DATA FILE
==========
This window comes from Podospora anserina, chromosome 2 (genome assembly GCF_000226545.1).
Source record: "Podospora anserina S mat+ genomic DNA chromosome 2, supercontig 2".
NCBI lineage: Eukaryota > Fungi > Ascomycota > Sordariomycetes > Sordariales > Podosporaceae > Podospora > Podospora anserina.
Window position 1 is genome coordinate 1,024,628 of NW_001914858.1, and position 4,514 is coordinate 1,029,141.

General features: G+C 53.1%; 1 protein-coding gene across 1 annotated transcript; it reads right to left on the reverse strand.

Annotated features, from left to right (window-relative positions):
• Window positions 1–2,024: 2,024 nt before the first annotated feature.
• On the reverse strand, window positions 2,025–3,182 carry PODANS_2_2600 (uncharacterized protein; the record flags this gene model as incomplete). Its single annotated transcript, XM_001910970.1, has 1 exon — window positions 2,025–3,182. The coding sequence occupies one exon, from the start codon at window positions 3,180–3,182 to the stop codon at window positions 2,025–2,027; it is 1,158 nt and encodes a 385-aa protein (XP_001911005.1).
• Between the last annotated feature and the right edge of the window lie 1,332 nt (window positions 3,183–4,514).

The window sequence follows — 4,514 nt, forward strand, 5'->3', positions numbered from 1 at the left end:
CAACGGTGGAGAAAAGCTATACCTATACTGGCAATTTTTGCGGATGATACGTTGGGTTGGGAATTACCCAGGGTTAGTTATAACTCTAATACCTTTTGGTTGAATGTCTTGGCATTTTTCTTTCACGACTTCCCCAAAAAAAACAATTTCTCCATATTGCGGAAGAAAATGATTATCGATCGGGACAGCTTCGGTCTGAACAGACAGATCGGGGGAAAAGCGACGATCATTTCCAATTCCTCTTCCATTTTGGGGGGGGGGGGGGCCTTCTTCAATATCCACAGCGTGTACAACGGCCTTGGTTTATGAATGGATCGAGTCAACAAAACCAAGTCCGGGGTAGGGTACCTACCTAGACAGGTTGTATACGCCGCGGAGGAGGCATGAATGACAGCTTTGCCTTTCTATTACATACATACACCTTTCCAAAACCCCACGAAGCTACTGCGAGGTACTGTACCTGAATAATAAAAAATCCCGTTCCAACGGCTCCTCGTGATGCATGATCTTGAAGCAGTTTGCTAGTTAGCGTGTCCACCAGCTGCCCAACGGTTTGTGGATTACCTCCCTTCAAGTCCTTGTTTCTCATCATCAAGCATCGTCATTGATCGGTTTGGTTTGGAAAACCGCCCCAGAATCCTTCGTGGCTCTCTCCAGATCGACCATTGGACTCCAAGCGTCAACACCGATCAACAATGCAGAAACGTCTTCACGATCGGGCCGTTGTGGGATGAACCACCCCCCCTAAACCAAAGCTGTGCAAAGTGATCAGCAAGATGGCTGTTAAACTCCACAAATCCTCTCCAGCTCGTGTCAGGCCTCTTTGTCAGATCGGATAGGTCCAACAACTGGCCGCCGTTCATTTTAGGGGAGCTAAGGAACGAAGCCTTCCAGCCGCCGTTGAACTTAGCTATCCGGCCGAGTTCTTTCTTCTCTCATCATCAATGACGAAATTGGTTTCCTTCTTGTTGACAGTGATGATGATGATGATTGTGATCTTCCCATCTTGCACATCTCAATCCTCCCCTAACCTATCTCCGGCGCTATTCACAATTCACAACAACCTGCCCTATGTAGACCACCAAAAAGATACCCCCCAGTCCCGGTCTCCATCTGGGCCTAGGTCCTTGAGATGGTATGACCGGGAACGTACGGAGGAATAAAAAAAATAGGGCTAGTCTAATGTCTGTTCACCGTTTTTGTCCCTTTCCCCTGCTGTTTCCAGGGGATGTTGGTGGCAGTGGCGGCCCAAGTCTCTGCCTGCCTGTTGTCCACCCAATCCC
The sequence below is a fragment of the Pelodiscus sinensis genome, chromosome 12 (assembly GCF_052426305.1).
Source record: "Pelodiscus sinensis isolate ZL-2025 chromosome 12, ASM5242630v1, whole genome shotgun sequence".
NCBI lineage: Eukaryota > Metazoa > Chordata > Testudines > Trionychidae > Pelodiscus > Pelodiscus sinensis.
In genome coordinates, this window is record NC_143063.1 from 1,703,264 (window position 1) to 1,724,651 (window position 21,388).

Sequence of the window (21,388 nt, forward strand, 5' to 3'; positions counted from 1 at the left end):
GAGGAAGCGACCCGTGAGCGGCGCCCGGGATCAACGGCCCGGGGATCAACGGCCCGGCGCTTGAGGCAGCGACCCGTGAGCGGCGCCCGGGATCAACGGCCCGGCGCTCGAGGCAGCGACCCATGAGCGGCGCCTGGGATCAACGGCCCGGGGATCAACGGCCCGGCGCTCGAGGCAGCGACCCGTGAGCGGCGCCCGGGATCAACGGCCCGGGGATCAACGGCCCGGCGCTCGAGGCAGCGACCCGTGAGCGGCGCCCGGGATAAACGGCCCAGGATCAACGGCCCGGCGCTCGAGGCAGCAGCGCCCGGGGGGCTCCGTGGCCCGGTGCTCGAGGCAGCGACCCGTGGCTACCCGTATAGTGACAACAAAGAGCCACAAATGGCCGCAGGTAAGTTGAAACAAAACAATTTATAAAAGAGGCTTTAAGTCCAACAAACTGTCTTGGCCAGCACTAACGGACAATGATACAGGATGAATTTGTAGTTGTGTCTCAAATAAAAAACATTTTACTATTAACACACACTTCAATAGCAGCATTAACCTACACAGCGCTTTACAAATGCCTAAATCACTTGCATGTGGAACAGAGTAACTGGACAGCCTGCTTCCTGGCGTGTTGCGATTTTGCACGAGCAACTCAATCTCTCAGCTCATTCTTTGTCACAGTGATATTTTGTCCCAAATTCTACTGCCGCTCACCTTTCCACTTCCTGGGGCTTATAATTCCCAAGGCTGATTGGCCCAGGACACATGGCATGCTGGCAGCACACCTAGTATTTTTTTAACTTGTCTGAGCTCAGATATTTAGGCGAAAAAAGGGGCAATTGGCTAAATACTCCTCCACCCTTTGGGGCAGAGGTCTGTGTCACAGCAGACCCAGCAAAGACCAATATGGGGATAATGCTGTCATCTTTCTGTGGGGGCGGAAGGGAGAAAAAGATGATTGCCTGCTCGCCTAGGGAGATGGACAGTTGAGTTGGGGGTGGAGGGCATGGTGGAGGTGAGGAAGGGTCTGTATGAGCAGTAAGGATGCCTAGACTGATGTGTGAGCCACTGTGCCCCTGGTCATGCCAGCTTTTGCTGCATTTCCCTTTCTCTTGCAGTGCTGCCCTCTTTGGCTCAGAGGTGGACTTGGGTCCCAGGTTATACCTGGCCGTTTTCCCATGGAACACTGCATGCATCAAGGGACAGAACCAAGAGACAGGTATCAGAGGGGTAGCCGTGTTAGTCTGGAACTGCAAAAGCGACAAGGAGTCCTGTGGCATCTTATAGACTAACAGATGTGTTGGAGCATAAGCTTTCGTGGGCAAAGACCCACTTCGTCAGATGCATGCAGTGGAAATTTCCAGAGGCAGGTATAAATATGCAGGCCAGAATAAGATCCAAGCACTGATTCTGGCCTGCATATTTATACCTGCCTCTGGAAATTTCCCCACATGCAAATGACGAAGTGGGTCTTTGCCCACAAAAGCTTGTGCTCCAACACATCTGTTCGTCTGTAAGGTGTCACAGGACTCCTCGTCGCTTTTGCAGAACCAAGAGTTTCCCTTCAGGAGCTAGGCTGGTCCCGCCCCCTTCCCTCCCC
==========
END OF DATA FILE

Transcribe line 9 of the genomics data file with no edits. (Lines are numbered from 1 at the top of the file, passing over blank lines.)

• Between the last annotated feature and the right edge of the window lie 1,332 nt (window positions 3,183–4,514).